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What's Done, What's Next: A Civic Pact
Chapter Two:
Underlying Big Decisions,An Owensboro Operating System That Works, Mostly

by Keith Schneider
August 19, 2011

Bob Whitmer

Building new infrastructure, among them some of the longest runways in Kentucky, enhance the competitiveness of a community that just developed twice a week air service to Las Vegas. Bob Whitmer is the airport manager.

Right off the bat, it’s important to note how different Owensboro’s attitude about the future is from much of the rest of the country. Owensboro is in transition, to be sure. But its vector is pointing up, not down.

That’s not the case in too many other places.  The public mood is so hollowed out that Americans have settled on a single word – “dysfunctional” – as a polite way to describe the ideological fanaticism, political ruthlessness, and economic heedlessness that has made the intrinsically messy process of governing the nation unbearable. Similarly fierce conflict and feckless results also characterize the brand of democracy that has taken hold in Frankfort, Sacramento, Lansing and most other state capitals bullied by deficits, slashed programs, and demoralizing layoffs.

Indeed dysfunction and disinvestment define much of America’s painful era of national reckoning and stagnation. But not all of it.

It turns out that American democracy still works at the local level, a select group of big and small cities and counties. The reality of day-to-day civic needs – street repair, garbage collection, emergency services, construction permits, contracts – tends to temper political combat, reward insightful and strong leaders, and replace ideology and revenge with shared values and some measure of common decency.

The local governments that are widely regarded as setting the gold standard in municipal management – Chicago, New York, Denver, Charleston, S.C., Chattanooga, Grand Rapids, to name a few – also are defying the tax-cutting, investment-starving economic logic of the times. They are spending taxpayer dollars on new transit systems, housing, schools, research centers, parks, city-wide Internet access, college scholarships, inducements to attract entrepreneurs, and any number of other public programs and civic equipment to leverage private investment. All are performing much better economically than the states they are in.

Downtown Owensboro Buildings

From stagnation in Owensboro has come opportunity.

These cities, managed by capable elected and appointed officials and supported by pragmatic residents, understand that spending on public assets is one of the principal tools for encouraging a strong business sector, generating good jobs, and providing for an economic culture that provides personal safety and financial security.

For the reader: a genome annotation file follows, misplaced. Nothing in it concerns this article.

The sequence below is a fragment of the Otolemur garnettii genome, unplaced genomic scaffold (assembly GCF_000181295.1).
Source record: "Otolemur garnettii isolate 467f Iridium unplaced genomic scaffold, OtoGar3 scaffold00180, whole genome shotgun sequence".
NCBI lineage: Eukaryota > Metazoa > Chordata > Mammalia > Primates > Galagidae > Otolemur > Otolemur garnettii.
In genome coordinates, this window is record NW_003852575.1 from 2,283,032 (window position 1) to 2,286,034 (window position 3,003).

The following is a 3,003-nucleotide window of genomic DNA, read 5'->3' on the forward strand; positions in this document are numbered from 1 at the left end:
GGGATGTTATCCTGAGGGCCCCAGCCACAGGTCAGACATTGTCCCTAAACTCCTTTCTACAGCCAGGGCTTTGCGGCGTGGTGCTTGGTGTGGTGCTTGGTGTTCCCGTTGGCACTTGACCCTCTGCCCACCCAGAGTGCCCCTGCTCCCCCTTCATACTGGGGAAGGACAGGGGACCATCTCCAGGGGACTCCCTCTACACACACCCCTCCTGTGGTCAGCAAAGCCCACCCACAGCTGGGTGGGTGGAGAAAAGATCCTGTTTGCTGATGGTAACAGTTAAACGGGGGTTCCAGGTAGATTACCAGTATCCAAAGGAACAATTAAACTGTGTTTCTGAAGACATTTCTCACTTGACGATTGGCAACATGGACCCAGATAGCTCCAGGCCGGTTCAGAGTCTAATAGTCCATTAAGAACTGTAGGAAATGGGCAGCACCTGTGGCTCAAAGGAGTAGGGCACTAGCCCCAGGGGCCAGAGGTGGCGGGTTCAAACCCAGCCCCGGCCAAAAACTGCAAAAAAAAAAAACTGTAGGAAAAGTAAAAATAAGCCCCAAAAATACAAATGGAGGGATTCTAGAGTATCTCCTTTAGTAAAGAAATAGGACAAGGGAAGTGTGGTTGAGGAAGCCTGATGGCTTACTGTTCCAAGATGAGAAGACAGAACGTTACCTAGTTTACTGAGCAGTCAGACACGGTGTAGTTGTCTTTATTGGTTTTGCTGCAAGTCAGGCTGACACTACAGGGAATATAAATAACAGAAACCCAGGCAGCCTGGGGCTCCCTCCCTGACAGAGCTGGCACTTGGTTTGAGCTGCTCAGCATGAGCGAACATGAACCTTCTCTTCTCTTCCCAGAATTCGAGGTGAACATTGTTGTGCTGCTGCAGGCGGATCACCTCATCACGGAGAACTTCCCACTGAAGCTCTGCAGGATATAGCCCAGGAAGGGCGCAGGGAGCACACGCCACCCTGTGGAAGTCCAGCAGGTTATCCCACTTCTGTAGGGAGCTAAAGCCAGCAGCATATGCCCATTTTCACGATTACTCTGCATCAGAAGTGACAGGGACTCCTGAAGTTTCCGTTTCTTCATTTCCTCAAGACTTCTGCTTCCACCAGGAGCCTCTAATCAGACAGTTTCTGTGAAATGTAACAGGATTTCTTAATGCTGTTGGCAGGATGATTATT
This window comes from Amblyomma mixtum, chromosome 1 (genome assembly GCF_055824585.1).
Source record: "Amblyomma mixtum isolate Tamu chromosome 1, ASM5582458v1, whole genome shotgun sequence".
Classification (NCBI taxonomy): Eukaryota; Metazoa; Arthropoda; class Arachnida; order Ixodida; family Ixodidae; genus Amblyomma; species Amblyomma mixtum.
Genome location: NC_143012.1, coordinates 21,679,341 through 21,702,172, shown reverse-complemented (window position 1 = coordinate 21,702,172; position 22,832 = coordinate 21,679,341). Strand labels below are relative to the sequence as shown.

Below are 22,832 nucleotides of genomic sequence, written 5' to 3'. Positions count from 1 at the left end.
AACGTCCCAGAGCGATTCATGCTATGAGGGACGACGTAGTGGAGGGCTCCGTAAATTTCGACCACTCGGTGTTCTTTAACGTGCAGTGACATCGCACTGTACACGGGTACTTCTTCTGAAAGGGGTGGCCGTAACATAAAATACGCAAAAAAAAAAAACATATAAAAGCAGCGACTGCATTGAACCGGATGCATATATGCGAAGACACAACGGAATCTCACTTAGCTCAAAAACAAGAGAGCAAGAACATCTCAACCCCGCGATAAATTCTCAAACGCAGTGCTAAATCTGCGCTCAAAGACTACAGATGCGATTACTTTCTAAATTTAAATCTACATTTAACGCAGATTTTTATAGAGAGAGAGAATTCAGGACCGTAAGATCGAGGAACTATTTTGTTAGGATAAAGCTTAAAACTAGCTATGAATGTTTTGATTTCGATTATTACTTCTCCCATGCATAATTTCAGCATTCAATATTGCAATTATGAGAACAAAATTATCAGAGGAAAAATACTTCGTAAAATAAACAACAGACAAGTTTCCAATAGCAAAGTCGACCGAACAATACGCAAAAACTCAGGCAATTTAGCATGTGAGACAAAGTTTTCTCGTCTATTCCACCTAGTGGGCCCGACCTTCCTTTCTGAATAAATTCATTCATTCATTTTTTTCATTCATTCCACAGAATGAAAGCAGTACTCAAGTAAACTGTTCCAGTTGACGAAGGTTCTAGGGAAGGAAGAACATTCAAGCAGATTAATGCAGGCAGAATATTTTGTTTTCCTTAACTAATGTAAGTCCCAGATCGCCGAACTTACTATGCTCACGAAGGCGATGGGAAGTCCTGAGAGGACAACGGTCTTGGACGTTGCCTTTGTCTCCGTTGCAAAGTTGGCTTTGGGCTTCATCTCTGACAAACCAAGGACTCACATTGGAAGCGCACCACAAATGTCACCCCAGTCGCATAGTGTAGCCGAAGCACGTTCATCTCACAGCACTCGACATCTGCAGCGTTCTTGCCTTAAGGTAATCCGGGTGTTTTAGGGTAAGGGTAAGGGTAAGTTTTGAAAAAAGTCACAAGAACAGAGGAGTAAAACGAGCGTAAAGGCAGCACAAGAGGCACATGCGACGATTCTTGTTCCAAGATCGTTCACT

That, of course, is the same formula that built America in the 20th century, but which is being abandoned in Washington and state capitals. It also is the formula that Owensboro embraced over the last six years under Democratic and Republican leadership, and which in the last two years produced almost 2,400 new jobs, more than any city in Kentucky.

That statistic, by itself, provides a persuasive argument for Owensboro to be included in the short list of small cities considered among America’s best, a distinction that Money Magazine, Forbes Magazine, and several other well-regarded periodicals already recognized over the last year.

Owensboro, as we learned in chapter one of What’s Done, What’s Next: A Civic Pact, is building its next era of economic competitiveness on these basic pillars of American progress:

  1. Investing in public schools and higher education institutions to both build a durable economic sector that employs more people with good jobs in Owensboro than any other sector  than health care, and to develop a skilled and educated workforce that is strengthening existing businesses and attracting new employers.
  2. Building new infrastructure – roads, airport runways, port facilities, streets, downtown neighborhoods, a business incubator, parks, sports facilities, and a convention center – to enhance the competiveness of a self-conscious community that shows clear signs of outgrowing its provincialism.
  3. Promoting art and music, and providing financial incentives to attract dynamic employers who, in turn, will recruit high-I.Q. and goal-oriented employees.
  4. Promoting science, health, and new research and manufacturing practices, chief among them the promising plant-based pharmaceutical contract work at Kentucky BioProcessing, to push the boundaries of innovation and elevate Owensboro’s brand as a premier place to live and do business.

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